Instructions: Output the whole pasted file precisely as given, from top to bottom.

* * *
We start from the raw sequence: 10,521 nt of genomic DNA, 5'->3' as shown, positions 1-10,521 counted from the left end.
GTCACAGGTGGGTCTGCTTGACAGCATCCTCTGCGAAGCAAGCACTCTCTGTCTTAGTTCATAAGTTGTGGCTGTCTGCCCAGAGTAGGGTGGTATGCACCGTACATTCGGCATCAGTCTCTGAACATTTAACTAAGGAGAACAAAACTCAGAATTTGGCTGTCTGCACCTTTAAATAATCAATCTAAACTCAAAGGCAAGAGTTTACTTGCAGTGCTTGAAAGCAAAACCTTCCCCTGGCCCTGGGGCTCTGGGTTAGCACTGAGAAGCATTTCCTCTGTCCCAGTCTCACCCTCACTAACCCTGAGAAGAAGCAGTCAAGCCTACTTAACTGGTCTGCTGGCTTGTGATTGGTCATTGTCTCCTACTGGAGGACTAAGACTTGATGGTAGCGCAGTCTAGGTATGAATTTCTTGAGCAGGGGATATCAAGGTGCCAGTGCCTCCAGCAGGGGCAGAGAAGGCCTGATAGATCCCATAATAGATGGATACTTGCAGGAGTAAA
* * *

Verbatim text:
We start from the raw sequence: 10,521 nt of genomic DNA, 5'->3' as shown, positions 1-10,521 counted from the left end.
GTCACAGGTGGGTCTGCTTGACAGCATCCTCTGCGAAGCAAGCACTCTCTGTCTTAGTTCATAAGTTGTGGCTGTCTGCCCAGAGTAGGGTGGTATGCACCGTACATTCGGCATCAGTCTCTGAACATTTAACTAAGGAGAACAAAACTCAGAATTTGGCTGTCTGCACCTTTAAATAATCAATCTAAACTCAAAGGCAAGAGTTTACTTGCAGTGCTTGAAAGCAAAACCTTCCCCTGGCCCTGGGGCTCTGGGTTAGCACTGAGAAGCATTTCCTCTGTCCCAGTCTCACCCTCACTAACCCTGAGAAGAAGCAGTCAAGCCTACTTAACTGGTCTGCTGGCTTGTGATTGGTCATTGTCTCCTACTGGAGGACTAAGACTTGATGGTAGCGCAGTCTAGGTATGAATTTCTTGAGCAGGGGATATCAAGGTGCCAGTGCCTCCAGCAGGGGCAGAGAAGGCCTGATAGATCCCATAATAGATGGATACTTGCAGGAGTAAA